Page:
Review finds ‘publication bias’ endemic in medical research

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Before a new drug is unleashed onto the market, it must first be determined that it is, broadly speaking, beneficial and safe. The drug’s sponsor, usually a drug company, submit relevant studies to an appropriate body made up of doctors, scientists, statisticians, toxicologists and the like who assess the evidence and then decide whether to grant the drug a license or not. In the USA, the organisation responsible for this process is the FDA (Food and Drug Administration).

Should it grant a license, the FDA publishes a ‘Summary Basis of Approval’, which as it names suggests, summarises the evidence which the FDA used to judge a drug as worthy of a license. However, these summaries contain only selected results from the trials submitted to the FDA, and recently scientists have questioned whether such selected publication data might give a somewhat skewed picture of the value and safety of a drug.

In order to investigate this matter three researchers from the University of California San Francisco in the USA looked at the data supporting 90 drugs licensed by the FDA between 1999 and 2000. In all, the researchers identified 909 trials that had been submitted in support of these drugs. Of these, though, a mere 43 per had been published in medical journals over the next 5 and half to 8 and a half years. Perhaps not surprisingly, those studies with statistically significant results were more than twice as likely to be published as those that did not produce statistically significant results.

Broadly, what this appears to be an example of is ‘publication bias’: a situation where (usually) drug companies publish the data which puts their product in a favourable light, but may neglect to do so for less favourable data. And the reason that this matters is because it can give an inaccurate picture of how effective a drug really is. It can ultimately lead doctors to rush to prescribe a new drug that is not materially better than an existing (and often cheaper) alternative.

Even worse, it might cause doctors to prescribe drugs that are more toxic and hazardous than existing therapies. The authors of the paper highlight a string of recent controversies in which it appears drug companies suppressed the safety risks of drugs such as rosiglitazone (for diabetes), paroxetine (and antidepressant) and rofecoxib (a painkiller).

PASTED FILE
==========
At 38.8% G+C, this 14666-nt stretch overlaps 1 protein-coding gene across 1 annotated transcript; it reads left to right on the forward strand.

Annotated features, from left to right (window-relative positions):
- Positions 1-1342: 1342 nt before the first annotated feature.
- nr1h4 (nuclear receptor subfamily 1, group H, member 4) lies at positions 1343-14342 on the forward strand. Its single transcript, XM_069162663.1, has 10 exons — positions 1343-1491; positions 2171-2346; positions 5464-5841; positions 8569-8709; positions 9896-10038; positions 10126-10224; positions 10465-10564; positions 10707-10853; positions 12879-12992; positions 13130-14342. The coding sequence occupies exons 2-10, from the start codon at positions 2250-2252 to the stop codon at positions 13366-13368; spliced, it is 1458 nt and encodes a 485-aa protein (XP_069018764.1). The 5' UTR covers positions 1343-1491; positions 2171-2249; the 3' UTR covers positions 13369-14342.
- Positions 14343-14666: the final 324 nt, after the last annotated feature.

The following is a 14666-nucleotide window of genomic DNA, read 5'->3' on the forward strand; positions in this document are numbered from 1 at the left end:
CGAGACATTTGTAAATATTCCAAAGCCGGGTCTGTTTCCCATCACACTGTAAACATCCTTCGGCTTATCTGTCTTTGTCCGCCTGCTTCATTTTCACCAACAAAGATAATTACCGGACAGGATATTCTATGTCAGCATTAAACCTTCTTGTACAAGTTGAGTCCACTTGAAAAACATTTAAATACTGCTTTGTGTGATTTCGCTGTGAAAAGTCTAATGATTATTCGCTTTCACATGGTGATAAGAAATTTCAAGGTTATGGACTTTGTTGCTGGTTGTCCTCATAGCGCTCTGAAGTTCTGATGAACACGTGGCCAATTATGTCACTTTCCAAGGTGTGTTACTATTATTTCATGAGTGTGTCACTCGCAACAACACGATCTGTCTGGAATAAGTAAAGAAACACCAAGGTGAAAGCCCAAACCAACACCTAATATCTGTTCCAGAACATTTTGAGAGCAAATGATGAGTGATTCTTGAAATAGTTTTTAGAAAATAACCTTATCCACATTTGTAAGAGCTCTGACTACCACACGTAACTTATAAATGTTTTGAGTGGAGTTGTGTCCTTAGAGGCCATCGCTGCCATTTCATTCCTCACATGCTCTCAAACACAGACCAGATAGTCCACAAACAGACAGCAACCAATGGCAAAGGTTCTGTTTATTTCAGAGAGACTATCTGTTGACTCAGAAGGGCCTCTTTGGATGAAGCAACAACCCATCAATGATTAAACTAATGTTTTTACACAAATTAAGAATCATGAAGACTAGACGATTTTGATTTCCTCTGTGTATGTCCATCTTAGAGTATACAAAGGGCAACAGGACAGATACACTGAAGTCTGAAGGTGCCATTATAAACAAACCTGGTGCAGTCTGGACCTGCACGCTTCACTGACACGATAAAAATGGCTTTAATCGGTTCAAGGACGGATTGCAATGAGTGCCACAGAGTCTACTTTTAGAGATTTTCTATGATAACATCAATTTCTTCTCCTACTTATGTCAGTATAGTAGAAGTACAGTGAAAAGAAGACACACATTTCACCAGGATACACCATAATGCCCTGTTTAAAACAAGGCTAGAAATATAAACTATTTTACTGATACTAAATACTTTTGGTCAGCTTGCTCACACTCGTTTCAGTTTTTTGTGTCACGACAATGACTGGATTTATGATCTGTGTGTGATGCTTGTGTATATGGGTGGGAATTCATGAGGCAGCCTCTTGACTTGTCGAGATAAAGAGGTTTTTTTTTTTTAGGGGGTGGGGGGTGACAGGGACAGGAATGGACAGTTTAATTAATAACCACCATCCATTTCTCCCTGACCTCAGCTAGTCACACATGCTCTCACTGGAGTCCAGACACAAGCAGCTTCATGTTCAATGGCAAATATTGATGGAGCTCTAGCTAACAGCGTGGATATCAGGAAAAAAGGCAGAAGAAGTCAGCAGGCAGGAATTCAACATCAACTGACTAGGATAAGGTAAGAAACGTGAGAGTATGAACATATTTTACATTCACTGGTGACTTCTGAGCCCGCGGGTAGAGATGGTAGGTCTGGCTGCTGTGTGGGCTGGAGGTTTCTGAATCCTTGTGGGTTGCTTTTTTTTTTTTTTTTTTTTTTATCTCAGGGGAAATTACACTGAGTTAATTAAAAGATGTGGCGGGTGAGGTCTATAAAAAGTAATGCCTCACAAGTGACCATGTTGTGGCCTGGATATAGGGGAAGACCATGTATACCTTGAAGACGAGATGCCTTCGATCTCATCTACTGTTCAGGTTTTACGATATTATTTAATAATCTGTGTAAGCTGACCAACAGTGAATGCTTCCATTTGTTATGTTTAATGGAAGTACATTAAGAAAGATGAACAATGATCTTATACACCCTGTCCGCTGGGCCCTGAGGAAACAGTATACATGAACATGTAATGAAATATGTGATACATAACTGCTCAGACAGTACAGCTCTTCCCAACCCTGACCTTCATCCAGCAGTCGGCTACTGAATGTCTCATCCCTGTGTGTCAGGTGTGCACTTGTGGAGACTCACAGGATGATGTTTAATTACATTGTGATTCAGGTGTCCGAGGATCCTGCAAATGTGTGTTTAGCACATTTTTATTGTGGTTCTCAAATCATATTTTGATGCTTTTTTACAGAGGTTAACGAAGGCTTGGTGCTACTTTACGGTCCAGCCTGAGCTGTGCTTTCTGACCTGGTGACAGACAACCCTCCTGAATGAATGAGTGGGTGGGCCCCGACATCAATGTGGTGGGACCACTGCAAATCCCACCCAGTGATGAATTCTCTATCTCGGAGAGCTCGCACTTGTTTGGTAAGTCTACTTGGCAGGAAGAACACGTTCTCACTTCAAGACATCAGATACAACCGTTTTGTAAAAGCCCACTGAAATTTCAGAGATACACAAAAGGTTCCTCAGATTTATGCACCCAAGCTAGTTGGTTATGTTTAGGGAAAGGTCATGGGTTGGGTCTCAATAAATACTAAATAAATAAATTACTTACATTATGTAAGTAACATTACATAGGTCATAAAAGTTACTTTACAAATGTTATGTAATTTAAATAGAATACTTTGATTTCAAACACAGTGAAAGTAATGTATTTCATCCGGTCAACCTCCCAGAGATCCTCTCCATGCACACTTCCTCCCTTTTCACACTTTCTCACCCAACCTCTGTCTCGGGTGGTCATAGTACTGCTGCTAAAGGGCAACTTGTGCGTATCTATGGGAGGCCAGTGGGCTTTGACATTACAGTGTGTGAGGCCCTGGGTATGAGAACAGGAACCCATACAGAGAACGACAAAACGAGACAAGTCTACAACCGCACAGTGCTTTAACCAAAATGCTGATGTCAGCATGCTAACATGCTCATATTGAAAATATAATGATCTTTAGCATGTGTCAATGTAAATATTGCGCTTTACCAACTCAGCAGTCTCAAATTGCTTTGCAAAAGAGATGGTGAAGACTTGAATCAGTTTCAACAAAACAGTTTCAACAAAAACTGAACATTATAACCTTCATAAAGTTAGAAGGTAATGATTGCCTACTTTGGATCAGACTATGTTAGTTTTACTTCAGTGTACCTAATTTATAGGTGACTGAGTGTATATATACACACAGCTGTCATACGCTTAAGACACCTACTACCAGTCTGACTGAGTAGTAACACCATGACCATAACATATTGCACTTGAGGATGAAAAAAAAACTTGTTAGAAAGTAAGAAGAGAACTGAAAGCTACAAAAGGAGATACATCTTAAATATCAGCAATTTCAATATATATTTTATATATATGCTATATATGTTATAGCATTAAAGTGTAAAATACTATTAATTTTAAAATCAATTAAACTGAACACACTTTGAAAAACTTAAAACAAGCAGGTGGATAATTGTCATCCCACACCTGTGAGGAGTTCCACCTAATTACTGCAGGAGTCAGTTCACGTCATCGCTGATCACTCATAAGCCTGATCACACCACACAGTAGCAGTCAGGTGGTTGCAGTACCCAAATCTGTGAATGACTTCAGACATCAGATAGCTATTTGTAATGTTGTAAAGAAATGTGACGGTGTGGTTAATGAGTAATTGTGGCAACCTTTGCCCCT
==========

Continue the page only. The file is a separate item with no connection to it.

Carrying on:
On the plus side, a new law was passed recently in the USA that mandates that all FDA approved drugs and devises must have the basic results of all supporting trials published by the National Institutes of Health. This appears to be a step in the right direction. However, the authors of the review ask whether this law might actually increase rather than decrease publication bias. Specifically, they ask: Might sponsors feel less compelled to publish equivocal trials because the basic results will already be in the public domain? They also question whether the time pressures of publication soon after approval focus drug company efforts even more on submitting positive trials and trials of greatest interest to the journals.

The review highlights the problem of publication bias in medical research, but it also serves as some sort of benchmark against which we can judge what effect the new legislation regarding publication of trial data has. Let’s hope that the new legislation leads to more publication of trial data, not less, and as a result allows stakeholders to form truly informed opinions regarding the effectiveness and safety of newly licensed drugs.


Kee K, et al. Publication of Clinical Trials Supporting Successful New Drug Applications: A Literature Analysis. PLoS Med 5(9): e191 doi:10.1371/journal.pmed.0050191

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